95% of meat passes safety test in HK

20:50, October 27, 2009      

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The Center for Food Safety of Hong Kong Tuesday said 95 percent of 222 samples of meat have passed a test on the use of sulphur dioxide.

The center collected samples of pork, beef and mutton from local meat stalls. Nine fresh beef and two fresh pork samples were found to contain the preservative at levels exceeding the legal limit.

The test was conducted after repeated detections of the use of non-permitted chemicals in fresh meat in recent years.

Under the Preservatives in Food Regulation, sulphur dioxide cannot be added to fresh, chilled or frozen meat. Offenders are liable to six months' jail and a 50,000 HK dollars (about 6,458 U.S. dollars) fine.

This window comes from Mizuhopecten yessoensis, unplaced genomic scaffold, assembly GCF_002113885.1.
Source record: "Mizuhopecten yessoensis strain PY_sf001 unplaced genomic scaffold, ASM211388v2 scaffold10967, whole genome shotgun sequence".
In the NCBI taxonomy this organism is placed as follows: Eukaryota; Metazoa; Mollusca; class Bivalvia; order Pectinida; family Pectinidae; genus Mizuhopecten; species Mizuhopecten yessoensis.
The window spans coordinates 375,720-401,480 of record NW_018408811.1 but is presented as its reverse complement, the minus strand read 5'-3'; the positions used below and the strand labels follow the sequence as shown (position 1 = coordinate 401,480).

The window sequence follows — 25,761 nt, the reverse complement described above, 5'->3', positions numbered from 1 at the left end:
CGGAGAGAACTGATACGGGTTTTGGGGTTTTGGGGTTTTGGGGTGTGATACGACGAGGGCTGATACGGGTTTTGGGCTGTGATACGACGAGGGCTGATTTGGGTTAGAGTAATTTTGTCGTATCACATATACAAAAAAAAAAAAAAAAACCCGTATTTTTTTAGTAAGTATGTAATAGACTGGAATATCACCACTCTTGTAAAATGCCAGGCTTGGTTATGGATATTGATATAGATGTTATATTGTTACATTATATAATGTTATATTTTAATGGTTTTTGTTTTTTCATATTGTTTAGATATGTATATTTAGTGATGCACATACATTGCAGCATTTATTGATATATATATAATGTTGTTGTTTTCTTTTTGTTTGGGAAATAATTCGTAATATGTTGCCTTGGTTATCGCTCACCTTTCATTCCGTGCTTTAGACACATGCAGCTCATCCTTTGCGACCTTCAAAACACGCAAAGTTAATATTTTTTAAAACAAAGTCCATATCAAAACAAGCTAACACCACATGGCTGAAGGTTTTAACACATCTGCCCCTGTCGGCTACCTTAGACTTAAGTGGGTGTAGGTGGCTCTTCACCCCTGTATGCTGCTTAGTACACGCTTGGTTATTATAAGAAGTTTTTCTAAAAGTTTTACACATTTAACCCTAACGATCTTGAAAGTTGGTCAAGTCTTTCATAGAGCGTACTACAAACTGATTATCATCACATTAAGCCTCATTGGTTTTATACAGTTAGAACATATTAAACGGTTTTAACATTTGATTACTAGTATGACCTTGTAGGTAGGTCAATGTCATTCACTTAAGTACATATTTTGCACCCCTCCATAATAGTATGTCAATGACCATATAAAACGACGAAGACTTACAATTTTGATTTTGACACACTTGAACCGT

The center has issued warning letters to the sellers concerned and taken more samples for testing.

According the Food and Environmental Health Department of Hong Kong, sulphur dioxide is low toxicity and does not pose a serious health threat.

It is water-soluble and most of the chemical can be removed through washing and cooking. But people allergic to the preservative can have breathing difficulties, headaches and nausea.

Source: Xinhua
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